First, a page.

theory #13: Decolonizing Food Systems

Updated: Jan 11


For our 13th theory session, we decided to bring the discussion back to our plates and the food we eat. In a context of increasing globalisation, our food systems are more interconnected and associated with extremely unbalanced power-plays including anthropocentrism, coloniality, patriarchy, capitalism and developmentalism. Within this context, we asked ourselves how to decolonize food systems?

With a dynamic and diverse group of participants we dived into the wideness and complexity of our food production and consumption systems. Questioning food prices, local and global value chains development, and also the role of consumers in the cultural landscape. An exploration that led us to Food sovereignty, indigneous revitalization and Agroecology as decolonial food movements. Following this lively discussion, we decided to continue our exchanges and our willingness to be drivers of a decolonial change. We are organising our first practice related to decolonizing food systems for the beginning of next year. Stay tuned!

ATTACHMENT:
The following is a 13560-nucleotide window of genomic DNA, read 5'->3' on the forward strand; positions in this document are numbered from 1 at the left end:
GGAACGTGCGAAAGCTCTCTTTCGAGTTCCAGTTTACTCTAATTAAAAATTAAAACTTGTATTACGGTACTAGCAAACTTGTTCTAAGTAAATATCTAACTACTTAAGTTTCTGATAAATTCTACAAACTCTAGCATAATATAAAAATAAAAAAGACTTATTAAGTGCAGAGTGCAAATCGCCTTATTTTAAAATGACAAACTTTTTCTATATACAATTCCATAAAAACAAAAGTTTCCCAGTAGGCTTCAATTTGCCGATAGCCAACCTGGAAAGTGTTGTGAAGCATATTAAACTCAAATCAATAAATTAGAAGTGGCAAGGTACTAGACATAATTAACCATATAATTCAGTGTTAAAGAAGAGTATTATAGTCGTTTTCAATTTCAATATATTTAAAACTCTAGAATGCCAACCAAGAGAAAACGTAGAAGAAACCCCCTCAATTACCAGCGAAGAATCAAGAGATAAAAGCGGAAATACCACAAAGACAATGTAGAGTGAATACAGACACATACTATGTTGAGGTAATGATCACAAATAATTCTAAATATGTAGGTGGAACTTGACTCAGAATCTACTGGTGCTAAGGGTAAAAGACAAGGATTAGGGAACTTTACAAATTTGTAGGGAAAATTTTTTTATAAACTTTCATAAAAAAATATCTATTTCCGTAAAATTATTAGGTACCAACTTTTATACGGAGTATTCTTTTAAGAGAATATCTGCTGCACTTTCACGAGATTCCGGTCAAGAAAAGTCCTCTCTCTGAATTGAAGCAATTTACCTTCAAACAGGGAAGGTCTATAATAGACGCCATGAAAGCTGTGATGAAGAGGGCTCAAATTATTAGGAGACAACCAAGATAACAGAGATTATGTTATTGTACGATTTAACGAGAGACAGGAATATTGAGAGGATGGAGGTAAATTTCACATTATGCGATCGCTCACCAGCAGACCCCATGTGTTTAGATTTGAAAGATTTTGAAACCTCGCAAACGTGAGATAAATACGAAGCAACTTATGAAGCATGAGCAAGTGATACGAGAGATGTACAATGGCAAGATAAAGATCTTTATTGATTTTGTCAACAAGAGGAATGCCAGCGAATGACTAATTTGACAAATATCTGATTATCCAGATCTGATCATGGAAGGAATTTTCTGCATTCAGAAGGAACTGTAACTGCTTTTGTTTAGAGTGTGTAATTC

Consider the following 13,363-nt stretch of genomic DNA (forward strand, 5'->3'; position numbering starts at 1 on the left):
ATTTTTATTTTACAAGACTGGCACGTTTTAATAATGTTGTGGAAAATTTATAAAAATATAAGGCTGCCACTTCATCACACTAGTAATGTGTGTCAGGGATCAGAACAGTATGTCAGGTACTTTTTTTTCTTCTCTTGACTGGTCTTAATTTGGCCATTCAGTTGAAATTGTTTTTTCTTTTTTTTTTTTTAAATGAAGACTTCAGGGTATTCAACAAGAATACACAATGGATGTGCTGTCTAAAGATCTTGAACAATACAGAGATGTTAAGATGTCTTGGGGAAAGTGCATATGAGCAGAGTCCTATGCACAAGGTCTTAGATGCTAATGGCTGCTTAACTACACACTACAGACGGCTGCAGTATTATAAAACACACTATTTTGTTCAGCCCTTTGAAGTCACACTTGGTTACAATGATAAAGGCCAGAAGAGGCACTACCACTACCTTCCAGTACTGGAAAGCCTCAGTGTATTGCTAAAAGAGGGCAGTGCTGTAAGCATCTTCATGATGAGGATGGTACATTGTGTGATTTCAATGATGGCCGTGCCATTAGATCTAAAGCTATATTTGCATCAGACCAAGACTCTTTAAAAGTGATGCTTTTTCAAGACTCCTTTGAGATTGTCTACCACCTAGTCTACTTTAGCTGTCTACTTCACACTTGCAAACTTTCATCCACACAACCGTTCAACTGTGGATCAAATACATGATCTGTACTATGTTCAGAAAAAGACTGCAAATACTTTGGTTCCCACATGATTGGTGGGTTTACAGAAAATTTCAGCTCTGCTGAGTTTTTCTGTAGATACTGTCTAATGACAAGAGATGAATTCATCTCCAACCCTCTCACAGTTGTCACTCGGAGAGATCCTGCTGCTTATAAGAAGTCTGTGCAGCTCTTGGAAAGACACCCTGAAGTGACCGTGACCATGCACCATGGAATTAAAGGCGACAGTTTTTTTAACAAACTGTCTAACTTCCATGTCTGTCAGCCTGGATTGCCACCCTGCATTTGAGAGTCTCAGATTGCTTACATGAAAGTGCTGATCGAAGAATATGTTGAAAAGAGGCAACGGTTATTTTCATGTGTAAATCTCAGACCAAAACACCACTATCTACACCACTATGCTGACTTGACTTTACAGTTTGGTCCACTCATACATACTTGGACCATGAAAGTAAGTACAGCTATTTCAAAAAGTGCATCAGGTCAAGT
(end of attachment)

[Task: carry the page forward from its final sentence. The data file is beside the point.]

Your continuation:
To put on your decolonial reading list:

Sam Grey and Raj Patel, Food sovereignty as decolonization: some contributions from Indigenous movements to food system and development politic, in: Agric Hum Values Vol. 32, 2015, p. 431–444.

Leonardo Figueroa-Helland et al., Decolonizing Food Systems: Food Sovereignty, Indigenous Revitalization, and Agroecology as Counter-Hegemonic Movements, in: Perspectives on Global Development and Technology 17, 2018, p. 173–201.

Helen Ludlow, Ghana, Cocoa, Colonialism and Globalisation: Introducing Historiography, in: Yesterday & Today Vol. 8, 2012, p. 1–21.

Symphorien Ongolo et al., The Tragedy of Forestland Sustainability in Postcolonial Africa: Land Development, Cocoa, and Politics

in Côte d’Ivoire, in: Sustainability Vol. 10, 2018, p. 1–17.


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